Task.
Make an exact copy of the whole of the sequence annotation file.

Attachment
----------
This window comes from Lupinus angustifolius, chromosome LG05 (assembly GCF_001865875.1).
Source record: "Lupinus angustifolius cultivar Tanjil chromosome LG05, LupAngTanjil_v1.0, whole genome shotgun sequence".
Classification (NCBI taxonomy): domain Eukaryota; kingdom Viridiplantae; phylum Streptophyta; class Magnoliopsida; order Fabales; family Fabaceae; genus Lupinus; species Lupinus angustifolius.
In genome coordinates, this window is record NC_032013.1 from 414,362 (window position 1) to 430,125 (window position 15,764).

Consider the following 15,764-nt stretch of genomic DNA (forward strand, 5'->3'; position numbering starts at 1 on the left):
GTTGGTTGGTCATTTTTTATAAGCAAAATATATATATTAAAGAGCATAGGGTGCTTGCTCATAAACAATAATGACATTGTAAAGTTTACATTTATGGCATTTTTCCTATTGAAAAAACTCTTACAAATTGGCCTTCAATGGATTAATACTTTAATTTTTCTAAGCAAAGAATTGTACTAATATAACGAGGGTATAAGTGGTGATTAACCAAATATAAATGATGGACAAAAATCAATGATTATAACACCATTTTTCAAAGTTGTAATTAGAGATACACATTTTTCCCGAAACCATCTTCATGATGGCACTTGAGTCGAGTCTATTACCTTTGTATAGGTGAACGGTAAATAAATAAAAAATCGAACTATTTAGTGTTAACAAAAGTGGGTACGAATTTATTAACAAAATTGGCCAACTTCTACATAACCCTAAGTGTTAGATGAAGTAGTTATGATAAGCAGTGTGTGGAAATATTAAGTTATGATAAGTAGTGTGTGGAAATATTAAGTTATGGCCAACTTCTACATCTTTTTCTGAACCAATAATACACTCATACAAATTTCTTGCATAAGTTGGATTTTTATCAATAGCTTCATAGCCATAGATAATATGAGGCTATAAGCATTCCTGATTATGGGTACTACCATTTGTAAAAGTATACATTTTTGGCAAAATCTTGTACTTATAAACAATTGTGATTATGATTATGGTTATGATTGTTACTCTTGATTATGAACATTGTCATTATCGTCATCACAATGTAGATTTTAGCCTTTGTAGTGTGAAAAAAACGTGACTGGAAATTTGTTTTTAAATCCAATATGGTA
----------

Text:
This window comes from Lupinus angustifolius, chromosome LG05 (assembly GCF_001865875.1).
Source record: "Lupinus angustifolius cultivar Tanjil chromosome LG05, LupAngTanjil_v1.0, whole genome shotgun sequence".
Classification (NCBI taxonomy): domain Eukaryota; kingdom Viridiplantae; phylum Streptophyta; class Magnoliopsida; order Fabales; family Fabaceae; genus Lupinus; species Lupinus angustifolius.
In genome coordinates, this window is record NC_032013.1 from 414,362 (window position 1) to 430,125 (window position 15,764).

Consider the following 15,764-nt stretch of genomic DNA (forward strand, 5'->3'; position numbering starts at 1 on the left):
GTTGGTTGGTCATTTTTTATAAGCAAAATATATATATTAAAGAGCATAGGGTGCTTGCTCATAAACAATAATGACATTGTAAAGTTTACATTTATGGCATTTTTCCTATTGAAAAAACTCTTACAAATTGGCCTTCAATGGATTAATACTTTAATTTTTCTAAGCAAAGAATTGTACTAATATAACGAGGGTATAAGTGGTGATTAACCAAATATAAATGATGGACAAAAATCAATGATTATAACACCATTTTTCAAAGTTGTAATTAGAGATACACATTTTTCCCGAAACCATCTTCATGATGGCACTTGAGTCGAGTCTATTACCTTTGTATAGGTGAACGGTAAATAAATAAAAAATCGAACTATTTAGTGTTAACAAAAGTGGGTACGAATTTATTAACAAAATTGGCCAACTTCTACATAACCCTAAGTGTTAGATGAAGTAGTTATGATAAGCAGTGTGTGGAAATATTAAGTTATGATAAGTAGTGTGTGGAAATATTAAGTTATGGCCAACTTCTACATCTTTTTCTGAACCAATAATACACTCATACAAATTTCTTGCATAAGTTGGATTTTTATCAATAGCTTCATAGCCATAGATAATATGAGGCTATAAGCATTCCTGATTATGGGTACTACCATTTGTAAAAGTATACATTTTTGGCAAAATCTTGTACTTATAAACAATTGTGATTATGATTATGGTTATGATTGTTACTCTTGATTATGAACATTGTCATTATCGTCATCACAATGTAGATTTTAGCCTTTGTAGTGTGAAAAAAACGTGACTGGAAATTTGTTTTTAAATCCAATATGGTA